# Shooting arbitrage - part I

In my [previous post]((/post/damghani_dearbitraging_a_weak_smile_on_svi/), I looked at de-arbitraging volatilities of options of a specific maturity with SVI (re-)calibration. The penalty method can be used beyond SVI. For example I interpolate here with a cubic spline on 11 equidistant nodes the original volatility slice that contains arbitrages and then minimize with Levenberg-Marquardt and the negative local variance denominator penalty on 51 equidistant points. This results in a quite small adjustment to the original volatilities:

Interestingly the denominator looks almost constant, close to zero (in reality it is not constant, just close to zero, scales can be misleading):

The method does not work with too many nodes, for example 25 nodes was too much for the minimizer to do anything, maybe because there is too much interaction between nodes then.

I wondered then what would be the corresponding implied volatility for a constant denominator of 1E-4, glued to the implied volatility surface at the point where it reaches 1E-4.

$$10^{-4}=1 - \frac{y}{w}\frac{\partial w}{\partial y} + \frac{1}{4}\left(-\frac{1}{4}-\frac{1}{w}+\frac{y^2}{w^2}\right)\left(\frac{\partial w}{\partial y}\right)^2 + \frac{1}{2}\frac{\partial^{2} w}{\partial y^2}$$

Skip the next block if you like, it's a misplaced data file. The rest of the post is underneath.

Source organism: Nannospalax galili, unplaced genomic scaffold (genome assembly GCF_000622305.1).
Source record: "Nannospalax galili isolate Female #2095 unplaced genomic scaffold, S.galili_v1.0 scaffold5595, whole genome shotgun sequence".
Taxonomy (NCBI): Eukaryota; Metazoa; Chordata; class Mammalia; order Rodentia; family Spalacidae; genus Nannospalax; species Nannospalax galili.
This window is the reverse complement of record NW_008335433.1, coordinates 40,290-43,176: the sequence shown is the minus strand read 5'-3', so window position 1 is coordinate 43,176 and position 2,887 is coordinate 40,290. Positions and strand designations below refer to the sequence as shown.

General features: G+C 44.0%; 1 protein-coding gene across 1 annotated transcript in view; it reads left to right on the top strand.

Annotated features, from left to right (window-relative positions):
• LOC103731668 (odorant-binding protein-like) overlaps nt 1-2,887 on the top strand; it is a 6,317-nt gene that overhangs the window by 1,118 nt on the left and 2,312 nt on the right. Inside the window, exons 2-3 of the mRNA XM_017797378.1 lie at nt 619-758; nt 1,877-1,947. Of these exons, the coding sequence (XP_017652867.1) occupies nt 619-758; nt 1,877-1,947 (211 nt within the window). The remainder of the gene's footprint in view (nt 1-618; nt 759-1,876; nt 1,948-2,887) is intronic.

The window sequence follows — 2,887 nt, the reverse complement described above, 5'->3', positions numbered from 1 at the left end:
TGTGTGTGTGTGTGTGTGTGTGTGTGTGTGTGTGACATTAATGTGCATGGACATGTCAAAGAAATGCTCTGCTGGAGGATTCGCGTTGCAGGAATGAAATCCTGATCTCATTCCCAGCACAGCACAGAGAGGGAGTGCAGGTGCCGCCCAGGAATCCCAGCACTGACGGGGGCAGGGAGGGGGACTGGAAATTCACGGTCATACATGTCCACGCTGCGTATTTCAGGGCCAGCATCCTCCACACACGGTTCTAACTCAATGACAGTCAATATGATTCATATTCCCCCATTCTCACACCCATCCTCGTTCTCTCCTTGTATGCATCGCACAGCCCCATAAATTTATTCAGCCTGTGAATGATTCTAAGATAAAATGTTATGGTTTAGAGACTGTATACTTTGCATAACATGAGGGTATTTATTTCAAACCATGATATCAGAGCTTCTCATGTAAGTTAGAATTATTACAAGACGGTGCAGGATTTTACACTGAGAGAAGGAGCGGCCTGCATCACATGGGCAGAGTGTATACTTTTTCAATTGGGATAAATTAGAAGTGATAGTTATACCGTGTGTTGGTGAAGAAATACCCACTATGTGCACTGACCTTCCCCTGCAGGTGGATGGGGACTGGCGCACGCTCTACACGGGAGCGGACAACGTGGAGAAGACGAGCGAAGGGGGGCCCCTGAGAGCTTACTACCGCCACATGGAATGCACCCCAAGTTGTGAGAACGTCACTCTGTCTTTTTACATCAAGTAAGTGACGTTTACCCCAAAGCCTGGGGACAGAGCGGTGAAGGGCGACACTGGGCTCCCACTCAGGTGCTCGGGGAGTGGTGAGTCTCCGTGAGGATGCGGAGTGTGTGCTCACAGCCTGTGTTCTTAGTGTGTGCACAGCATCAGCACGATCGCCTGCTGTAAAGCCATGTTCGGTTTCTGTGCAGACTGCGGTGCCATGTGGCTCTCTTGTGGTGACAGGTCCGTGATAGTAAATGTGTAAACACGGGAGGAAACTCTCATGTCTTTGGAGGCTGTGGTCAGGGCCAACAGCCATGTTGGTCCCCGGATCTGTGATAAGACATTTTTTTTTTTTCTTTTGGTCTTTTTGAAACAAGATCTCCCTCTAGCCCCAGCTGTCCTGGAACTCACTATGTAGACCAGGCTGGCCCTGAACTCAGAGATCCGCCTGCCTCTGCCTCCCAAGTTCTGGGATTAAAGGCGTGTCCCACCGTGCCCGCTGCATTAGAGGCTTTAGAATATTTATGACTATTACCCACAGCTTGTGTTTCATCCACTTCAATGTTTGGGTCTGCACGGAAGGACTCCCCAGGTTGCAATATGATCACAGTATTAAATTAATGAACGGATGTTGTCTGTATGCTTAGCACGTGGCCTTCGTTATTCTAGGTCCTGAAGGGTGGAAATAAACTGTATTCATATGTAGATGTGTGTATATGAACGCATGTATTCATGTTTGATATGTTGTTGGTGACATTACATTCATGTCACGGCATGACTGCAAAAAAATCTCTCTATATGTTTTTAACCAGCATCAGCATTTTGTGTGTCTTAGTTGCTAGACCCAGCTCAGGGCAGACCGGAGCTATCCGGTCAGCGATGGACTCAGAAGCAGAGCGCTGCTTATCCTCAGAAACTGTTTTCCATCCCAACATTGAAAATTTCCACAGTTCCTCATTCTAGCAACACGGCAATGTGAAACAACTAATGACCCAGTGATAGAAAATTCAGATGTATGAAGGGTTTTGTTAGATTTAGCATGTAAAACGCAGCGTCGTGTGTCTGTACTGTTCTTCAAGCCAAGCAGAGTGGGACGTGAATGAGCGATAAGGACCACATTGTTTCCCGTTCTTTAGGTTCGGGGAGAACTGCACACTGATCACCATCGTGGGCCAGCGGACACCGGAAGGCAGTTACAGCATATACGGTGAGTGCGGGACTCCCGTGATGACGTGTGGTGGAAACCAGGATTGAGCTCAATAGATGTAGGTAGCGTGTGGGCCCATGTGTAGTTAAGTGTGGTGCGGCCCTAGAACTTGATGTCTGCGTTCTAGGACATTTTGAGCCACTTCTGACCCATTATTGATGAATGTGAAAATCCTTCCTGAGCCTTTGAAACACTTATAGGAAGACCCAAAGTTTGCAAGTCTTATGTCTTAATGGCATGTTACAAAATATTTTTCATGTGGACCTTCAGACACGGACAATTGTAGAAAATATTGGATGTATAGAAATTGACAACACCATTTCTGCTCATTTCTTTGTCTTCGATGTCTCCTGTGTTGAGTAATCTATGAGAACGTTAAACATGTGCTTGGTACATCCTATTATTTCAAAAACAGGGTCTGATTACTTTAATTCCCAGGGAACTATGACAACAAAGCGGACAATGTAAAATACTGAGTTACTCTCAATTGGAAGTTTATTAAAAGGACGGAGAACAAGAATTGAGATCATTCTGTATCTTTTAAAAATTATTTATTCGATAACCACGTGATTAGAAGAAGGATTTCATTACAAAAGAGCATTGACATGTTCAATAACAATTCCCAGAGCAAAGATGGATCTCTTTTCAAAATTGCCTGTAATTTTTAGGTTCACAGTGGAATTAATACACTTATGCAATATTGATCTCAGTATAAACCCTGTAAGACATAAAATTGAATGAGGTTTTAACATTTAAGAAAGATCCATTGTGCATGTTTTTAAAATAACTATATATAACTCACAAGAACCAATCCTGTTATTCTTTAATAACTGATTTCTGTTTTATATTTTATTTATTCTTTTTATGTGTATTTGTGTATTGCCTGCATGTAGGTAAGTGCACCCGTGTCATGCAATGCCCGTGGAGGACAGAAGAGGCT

The equation can be easily solved with the Runge Kutta method by reducing it to a system of first order ordinary differential equations. As the following figure will show, as the initial conditions are the variance and the slope at the glueing point, the volatility is not continuous anymore at the next point where the denominator goes back to 1E-4. So this is only good if we replace the whole right wing: not so nice.

A simple idea is to adjust the initial slope so that the volatility is continuous at the next end-point. An ODE whose initial condition consists in the function values at two end-points is called a two-points boundary problem. A standard method to solve this kind of problem is just the basic simple idea and it is called the shooting method: we are shooting a projectile from point A so that it lands at point B. Any solver can be used so solve for the slope (secant, Newton, Brent, etc.).

The volatility is only continuous, not C1 or C2 at A and B, but the local volatility is well defined and continuous, the denominator is just 1E-4 between A and B. The adjustments to the original volatilities is even smaller.